Warren, Fitz Henry

Born: 1816-01-11 Hampden County, Massachusetts

Died: 1878-06-21 Hampden County, Massachusetts

Fitz Henry Warren was a clerk, journalist, editor, Post Office official, diplomat, and Union Army officer. After receiving his education in his hometown of Brimfield, Massachusetts, Warren began his business career in New York City, where he worked as a clerk in a mercantile establishment. He subsequently lived and worked in Petersburg, Virginia, and Chicopee, Massachusetts. From 1835 to December 1843, he manufactured leather goods alongside his father and brother in Brimfield. Warren became involved in local and state military affairs, helping to raise a rifle company in Brimfield, of which he was chosen captain in June 1837. In 1840, he received promotion to colonel of the Tenth Regiment of the Massachusetts Militia. In 1838, Warren married Sophia H. Bartlett, with whom he would have four children. In 1844, he moved to Burlington, Iowa Territory, where he found work in business and as a journalist and editor with the Burlington Hawkeye. Warren was also an active member of the Whig Party, serving as chairman of the Whig State Committee. In 1849, President Zachary Taylor appointed him second assistant postmaster general, and Warren moved to Washington, DC. He subsequently became first assistant, serving in that office until 1852. During the presidential campaign of 1852, Warren was chairman of the Whig National Committee. After the election, he returned to Iowa, engaging in banking and the steamboat business on the Mississippi River. At the outbreak of the Civil War, Warren moved back to Washington, DC to serve as an assistant editor for the New York Tribune. He was the author of the "On to Richmond" correspondence. In June 1861, he resigned from the Tribune to become colonel of the First Iowa Cavalry. Warren spent most of 1861 and 1862 fighting in Missouri. In July 1862, he received promotion to brigadier general. Warren spent the reminder of the war leading Union troops in the Department of the Gulf. In August 1865, the War Department awarded Warren the rank of brevet major general, and he mustered out of the army. Warren's postwar activities included stints as a member of the Iowa Senate and as U.S. minister to Guatemala. He also contributed to the New York Sun and the New York Tribune.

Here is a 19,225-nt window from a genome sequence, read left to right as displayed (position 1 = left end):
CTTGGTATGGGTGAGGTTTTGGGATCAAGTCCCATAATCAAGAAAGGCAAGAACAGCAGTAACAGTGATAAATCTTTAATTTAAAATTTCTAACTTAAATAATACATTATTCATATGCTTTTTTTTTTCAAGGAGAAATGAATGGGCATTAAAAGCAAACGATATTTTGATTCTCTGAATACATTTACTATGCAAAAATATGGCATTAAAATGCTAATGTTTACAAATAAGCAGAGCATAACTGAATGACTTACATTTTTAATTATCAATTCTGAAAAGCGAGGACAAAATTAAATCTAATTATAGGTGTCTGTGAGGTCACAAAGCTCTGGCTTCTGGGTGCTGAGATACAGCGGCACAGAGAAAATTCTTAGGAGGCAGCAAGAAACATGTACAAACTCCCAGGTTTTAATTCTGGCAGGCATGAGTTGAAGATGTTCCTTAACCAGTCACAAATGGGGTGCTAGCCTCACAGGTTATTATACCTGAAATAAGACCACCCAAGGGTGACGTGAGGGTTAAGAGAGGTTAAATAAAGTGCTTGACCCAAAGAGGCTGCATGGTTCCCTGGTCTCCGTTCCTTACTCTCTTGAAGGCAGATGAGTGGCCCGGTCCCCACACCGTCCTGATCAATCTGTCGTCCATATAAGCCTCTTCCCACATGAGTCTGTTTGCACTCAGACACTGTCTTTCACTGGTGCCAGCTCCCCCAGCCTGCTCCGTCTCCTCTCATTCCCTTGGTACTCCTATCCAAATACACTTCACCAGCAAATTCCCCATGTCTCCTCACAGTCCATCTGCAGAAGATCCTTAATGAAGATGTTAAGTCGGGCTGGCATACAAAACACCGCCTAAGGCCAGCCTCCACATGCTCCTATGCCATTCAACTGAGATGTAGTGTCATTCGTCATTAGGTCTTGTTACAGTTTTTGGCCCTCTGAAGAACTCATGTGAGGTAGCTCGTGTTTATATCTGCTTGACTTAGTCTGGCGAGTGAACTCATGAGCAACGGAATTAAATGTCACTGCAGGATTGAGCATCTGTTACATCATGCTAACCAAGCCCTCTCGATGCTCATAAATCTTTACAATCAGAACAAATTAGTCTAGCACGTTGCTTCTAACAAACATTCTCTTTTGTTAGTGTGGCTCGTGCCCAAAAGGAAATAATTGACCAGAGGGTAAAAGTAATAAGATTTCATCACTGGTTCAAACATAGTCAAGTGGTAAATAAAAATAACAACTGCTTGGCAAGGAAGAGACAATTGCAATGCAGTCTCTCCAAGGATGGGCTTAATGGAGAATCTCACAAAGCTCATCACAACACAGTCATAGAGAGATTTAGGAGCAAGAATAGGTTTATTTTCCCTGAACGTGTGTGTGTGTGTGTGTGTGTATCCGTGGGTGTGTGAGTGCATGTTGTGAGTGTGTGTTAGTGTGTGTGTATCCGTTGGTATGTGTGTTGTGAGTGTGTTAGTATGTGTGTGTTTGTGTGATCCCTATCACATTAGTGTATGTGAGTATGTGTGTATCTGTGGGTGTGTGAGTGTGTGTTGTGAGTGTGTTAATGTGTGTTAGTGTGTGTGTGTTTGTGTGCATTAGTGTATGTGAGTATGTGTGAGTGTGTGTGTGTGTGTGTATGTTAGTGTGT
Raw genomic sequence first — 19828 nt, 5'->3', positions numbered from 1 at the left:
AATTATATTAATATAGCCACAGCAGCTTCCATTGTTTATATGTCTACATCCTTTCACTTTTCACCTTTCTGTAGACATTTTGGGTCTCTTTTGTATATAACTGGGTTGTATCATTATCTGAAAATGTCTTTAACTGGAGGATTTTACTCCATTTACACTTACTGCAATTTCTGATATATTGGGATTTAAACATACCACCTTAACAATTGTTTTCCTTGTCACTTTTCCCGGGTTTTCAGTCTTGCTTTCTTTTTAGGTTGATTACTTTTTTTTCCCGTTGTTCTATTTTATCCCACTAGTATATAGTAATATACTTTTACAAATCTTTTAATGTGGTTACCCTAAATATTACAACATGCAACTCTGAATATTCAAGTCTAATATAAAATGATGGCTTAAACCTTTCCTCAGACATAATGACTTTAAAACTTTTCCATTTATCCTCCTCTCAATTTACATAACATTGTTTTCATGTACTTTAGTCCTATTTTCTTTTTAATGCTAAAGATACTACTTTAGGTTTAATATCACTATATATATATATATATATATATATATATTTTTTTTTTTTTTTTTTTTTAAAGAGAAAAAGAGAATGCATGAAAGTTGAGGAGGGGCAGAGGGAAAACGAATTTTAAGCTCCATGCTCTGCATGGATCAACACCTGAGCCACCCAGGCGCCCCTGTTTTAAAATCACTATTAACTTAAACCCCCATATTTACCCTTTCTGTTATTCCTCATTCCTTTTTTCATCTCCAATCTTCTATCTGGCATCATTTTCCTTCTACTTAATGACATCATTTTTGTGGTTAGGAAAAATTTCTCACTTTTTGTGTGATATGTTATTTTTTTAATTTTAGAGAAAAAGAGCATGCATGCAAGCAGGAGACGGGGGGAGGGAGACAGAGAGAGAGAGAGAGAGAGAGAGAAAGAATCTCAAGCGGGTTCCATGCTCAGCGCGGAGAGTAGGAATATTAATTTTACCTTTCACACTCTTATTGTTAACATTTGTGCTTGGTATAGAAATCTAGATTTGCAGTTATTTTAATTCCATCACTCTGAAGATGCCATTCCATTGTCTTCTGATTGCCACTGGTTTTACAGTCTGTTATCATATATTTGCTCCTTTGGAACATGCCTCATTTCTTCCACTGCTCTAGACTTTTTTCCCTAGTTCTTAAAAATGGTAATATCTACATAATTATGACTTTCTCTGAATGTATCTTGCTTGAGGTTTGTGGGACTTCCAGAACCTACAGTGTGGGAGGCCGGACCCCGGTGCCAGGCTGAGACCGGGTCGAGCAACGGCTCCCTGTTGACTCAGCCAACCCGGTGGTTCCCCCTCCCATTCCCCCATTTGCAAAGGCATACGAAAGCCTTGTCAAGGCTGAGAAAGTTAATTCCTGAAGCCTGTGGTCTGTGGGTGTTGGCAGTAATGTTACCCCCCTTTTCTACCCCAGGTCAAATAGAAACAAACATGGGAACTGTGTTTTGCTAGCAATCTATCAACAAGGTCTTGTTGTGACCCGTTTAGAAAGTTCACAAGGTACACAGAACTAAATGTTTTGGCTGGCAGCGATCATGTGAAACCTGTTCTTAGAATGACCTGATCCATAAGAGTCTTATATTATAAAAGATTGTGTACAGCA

Ezra J. Warner, Generals in Blue: Lives of the Union Commanders (Baton Rouge: Louisiana State University Pres, 1964), 540-41; John H. Eicher and David J. Eicher, Civil War High Commands (Stanford, CA: Stanford University Press, 2001), 554; Historical Celebration of the Town of Brimfield, Hampden County, Mass. Wednesday, October 11, 1876 (Springfield, MA: Clark W. Bryan, 1879), 204-6; Gravestone, Brimfield Cemetery, Brimfield, MA.